President Lincoln is remembered as one of the key historical figures in American History. Perhaps it is partially due to his assassination at the hands of John Wilkes Booth that he is remembered as a great president despite being in office through the entirety of a terrible Civil War. But in 1870 a second plot was hatched against him, long after his death. This time he was the target of petty criminals who aspired to undertake the greatest heist in American history – the theft of Lincoln’s body from his tomb.
The conspiratorial group was comprised of a group of counterfeiters in Illinois who were coming out of the end of a long string of bad investments. The counterfeiters had recently burned through their supply of counterfeit money and were struck with a terrible bout of macabre inspiration. Their plan was to take the president’s body and then ransom it for $200,000 in gold bars – along with a demand that would make them far easier to identify: the release of a friend of their by the name of Ben Boyd. Some say their plan was destined to fail long before it was hatched for this reason. The stealing of a president’s remains was not something any era would take in stride, but in 1870 it would have surely been seen as one of the most horrid things a person could do. For this reason, they were confident the money would be turned over.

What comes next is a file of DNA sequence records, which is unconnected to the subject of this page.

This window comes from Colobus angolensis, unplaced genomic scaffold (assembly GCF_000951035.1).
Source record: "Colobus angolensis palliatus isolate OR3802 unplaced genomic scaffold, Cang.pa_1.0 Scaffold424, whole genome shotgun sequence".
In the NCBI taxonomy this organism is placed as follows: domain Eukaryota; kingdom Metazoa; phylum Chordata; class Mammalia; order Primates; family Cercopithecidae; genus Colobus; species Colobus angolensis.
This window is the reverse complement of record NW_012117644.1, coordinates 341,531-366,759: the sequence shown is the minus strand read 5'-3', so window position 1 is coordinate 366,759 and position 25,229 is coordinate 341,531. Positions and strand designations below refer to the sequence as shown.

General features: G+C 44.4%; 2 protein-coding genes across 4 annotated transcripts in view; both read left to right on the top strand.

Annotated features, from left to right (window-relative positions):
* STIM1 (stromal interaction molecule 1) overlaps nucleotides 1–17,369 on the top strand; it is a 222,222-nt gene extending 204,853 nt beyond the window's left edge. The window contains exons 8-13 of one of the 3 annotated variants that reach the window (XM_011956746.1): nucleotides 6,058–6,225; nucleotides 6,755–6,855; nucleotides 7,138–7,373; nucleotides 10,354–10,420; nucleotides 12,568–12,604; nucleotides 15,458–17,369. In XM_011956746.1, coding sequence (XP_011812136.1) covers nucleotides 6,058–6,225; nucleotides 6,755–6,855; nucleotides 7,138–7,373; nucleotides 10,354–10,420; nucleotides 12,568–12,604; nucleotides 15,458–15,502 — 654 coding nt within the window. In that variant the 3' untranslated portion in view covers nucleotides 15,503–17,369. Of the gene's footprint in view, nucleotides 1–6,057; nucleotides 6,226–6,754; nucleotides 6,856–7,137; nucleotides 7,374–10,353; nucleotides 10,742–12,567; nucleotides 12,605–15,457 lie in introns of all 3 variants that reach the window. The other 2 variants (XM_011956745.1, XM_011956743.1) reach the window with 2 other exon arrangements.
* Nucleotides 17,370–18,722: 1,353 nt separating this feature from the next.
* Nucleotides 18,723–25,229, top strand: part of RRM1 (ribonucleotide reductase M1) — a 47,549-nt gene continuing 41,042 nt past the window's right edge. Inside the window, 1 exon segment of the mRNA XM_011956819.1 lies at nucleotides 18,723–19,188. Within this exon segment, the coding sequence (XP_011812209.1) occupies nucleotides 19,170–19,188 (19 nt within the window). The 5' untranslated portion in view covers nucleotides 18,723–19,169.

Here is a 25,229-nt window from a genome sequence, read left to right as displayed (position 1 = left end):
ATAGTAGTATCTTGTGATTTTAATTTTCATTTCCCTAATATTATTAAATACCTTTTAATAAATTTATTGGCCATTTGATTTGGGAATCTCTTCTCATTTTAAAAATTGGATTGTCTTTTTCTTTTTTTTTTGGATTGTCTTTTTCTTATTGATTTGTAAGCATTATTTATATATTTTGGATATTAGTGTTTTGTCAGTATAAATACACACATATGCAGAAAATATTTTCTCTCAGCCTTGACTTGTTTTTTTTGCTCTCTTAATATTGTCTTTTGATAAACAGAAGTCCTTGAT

But the plan was nowhere near the perfect heist they had planned. Long before they even reached the tomb, rumors started circulating of the heist. They were infuriated when they learned that one of their co-conspirators had broken his vow of silence to his fellow grave robbers. As a result, word spread, and they were forced to wonder if it would be traced back to them specifically. The fact that they already had a history of counterfeiting certainly didn’t help matters either. Fleeing Springfield, they soon found themselves wandering the streets of Chicago ready to plot their next move. Rather than abandon their scheme, however, they decided to try once again.
The news eventually reached the Secret Service, and an agent by the name of Swegles was dispatched to investigate the matter. Going undercover, he joined the group posing as a fellow conspirator. Swegles conveyed to the Secret Service the plans of the men’s’ journey from Illinois to Indiana and their means of carrying the President – and the fact that they were quite serious about the plot.
Luckily for the sanctity of Lincoln’s tomb, before the plot could be carried out the robbers were scared off by agents and apprehended days later. But the strangest part of the story came when the judge sentenced the men. For a conspiracy to dig up the remains of Abraham Lincoln and sell it for ransom, no one in the gang was given a sentence of more than one year in prison. Shortly after the plot the law was changed to make the maximum sentence for grave robbing ten years in an effort to avoid a repeat of the event.
Lincoln remained entombed, and at peace, but the public was clearly rattled.